Bitcoin’s price remained stable as news surfaced of a bug in Bitcoin Unlimited (BU) shutting down half of its nodes.
On Tuesday, BU’s node numbers dropped suddenly from around 800 to 400, with developer Andrew Stone and investor Roger Ver subsequently confirming that an attacker exploited a bug in the protocol.
Stone wrote on Tuesday:
“We are seeing an abnormal, hard-to-create input result in a negative outcome so we are classifying this as a network attack.”
The events unleashed a frenzy of social media activity which even engulfed some of cryptocurrency’s best-known names.
Core developer Peter Todd took to Twitter to deny any involvement in the bug, about which he tweeted an hour after the malicious episode began.
FYI, BU nodes started crashing about 30 mins after BU published it on Github; I tweeted 1hr later.— Peter Todd (@petertoddbtc) March 15, 2017
I had _nothing_ to do with the attack. pic.twitter.com/C0WWMG80ab
Responding to Todd, tech blogger Avatar X alleged that fellow developer Greg Maxwell had said that two further bugs were present in BU which had “yet to be fixed.”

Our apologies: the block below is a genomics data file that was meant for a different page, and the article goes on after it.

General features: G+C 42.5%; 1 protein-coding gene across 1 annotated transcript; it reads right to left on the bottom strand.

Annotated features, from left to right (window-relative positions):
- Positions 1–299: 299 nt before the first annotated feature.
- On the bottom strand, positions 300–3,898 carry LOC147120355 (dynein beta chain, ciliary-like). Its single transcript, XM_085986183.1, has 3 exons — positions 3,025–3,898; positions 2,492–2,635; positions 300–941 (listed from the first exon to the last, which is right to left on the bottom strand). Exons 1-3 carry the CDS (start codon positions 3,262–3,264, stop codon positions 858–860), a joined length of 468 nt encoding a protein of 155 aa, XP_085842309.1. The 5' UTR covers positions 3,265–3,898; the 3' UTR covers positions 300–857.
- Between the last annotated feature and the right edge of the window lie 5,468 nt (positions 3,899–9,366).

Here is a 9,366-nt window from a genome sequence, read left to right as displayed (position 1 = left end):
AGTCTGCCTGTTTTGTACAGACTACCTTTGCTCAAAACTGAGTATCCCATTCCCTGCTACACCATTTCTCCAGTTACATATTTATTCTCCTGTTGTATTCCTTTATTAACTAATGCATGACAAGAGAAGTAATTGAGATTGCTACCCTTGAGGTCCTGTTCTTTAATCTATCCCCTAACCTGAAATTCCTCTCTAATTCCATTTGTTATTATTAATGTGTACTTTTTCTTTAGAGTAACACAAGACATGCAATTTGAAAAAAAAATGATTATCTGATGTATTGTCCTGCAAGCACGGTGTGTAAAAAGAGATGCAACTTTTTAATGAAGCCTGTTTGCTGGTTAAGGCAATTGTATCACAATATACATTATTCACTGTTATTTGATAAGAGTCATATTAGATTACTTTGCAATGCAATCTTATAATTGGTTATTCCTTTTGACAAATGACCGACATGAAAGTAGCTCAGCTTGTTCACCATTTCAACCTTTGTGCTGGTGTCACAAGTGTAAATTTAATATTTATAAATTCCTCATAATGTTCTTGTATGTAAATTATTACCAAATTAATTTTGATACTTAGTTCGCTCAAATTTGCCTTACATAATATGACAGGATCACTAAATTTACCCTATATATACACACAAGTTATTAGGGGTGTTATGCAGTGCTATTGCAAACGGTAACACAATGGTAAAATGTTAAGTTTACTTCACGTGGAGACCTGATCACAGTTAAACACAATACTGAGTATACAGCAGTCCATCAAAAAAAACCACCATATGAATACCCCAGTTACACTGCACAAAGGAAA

Ver, meanwhile, received hostility. One BU node operator accused him and other responsible parties of “plain incompetence” as panic gripped a community to whom Ver had only last week unveiled a brand new mining pool.
"Normally, in Bitcoin Unlimited when we find a Core bug we just fix it and move on" https://t.co/cqQaIm5FZJ— Roger Ver (@rogerkver) March 14, 2017
Litecoin creator Charlie Lee added to the criticism of BU, stating that the bug “proves that users cannot trust Bitcoin’s $20B network in the hands of BU developers.”
1/ Today’s Bitcoin Unlimited node crashing bug proves that users cannot trust Bitcoin’s $20B network in the hands of BU developers.— Charlie Lee (@SatoshiLite) March 14, 2017
Lee also quoted suspicions that Stone’s description of BU “vulnerability” did not mathematically add up.
Only Andreas Antonopoulos, commentating that “individual incompetence” was not the root cause of the problem, appeared to remain neutral on Wednesday.
“It's about a process with diverse and laborious review, which catches bugs before production,” he continued in a series of tweets, while nonetheless praising Bitcoin Core’s development structure.
“Blaming this on "incompetence" of BU devs misses the point & undervalues the invisible but highly effective QA process that Core offers.”
BU bug: This isn't about individual competence. It's about a process with diverse and laborious review, which catches bugs before production— Andreas (@aantonop) March 15, 2017